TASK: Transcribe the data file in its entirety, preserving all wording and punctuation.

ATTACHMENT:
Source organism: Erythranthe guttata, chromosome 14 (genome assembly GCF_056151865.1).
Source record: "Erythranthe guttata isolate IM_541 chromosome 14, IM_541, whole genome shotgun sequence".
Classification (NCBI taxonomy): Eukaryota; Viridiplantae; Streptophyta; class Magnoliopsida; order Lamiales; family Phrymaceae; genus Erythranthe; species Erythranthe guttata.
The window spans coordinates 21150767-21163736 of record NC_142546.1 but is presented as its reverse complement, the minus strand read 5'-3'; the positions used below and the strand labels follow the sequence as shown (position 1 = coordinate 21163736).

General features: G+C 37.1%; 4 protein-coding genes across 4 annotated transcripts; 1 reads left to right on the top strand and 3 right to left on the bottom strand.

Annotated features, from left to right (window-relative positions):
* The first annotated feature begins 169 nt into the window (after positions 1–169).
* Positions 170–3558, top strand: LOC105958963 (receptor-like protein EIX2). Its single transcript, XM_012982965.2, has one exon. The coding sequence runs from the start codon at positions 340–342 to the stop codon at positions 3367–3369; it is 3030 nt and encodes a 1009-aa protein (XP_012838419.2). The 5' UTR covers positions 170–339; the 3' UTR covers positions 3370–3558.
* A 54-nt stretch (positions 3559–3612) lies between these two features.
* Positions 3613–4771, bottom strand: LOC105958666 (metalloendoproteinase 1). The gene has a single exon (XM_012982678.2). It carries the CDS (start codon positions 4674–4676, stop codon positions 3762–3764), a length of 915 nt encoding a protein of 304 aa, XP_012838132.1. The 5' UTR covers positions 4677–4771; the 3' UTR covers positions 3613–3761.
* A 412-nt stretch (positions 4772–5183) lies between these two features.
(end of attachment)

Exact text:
Source organism: Erythranthe guttata, chromosome 14 (genome assembly GCF_056151865.1).
Source record: "Erythranthe guttata isolate IM_541 chromosome 14, IM_541, whole genome shotgun sequence".
Classification (NCBI taxonomy): Eukaryota; Viridiplantae; Streptophyta; class Magnoliopsida; order Lamiales; family Phrymaceae; genus Erythranthe; species Erythranthe guttata.
The window spans coordinates 21150767-21163736 of record NC_142546.1 but is presented as its reverse complement, the minus strand read 5'-3'; the positions used below and the strand labels follow the sequence as shown (position 1 = coordinate 21163736).

General features: G+C 37.1%; 4 protein-coding genes across 4 annotated transcripts; 1 reads left to right on the top strand and 3 right to left on the bottom strand.

Annotated features, from left to right (window-relative positions):
* The first annotated feature begins 169 nt into the window (after positions 1–169).
* Positions 170–3558, top strand: LOC105958963 (receptor-like protein EIX2). Its single transcript, XM_012982965.2, has one exon. The coding sequence runs from the start codon at positions 340–342 to the stop codon at positions 3367–3369; it is 3030 nt and encodes a 1009-aa protein (XP_012838419.2). The 5' UTR covers positions 170–339; the 3' UTR covers positions 3370–3558.
* A 54-nt stretch (positions 3559–3612) lies between these two features.
* Positions 3613–4771, bottom strand: LOC105958666 (metalloendoproteinase 1). The gene has a single exon (XM_012982678.2). It carries the CDS (start codon positions 4674–4676, stop codon positions 3762–3764), a length of 915 nt encoding a protein of 304 aa, XP_012838132.1. The 5' UTR covers positions 4677–4771; the 3' UTR covers positions 3613–3761.
* A 412-nt stretch (positions 4772–5183) lies between these two features.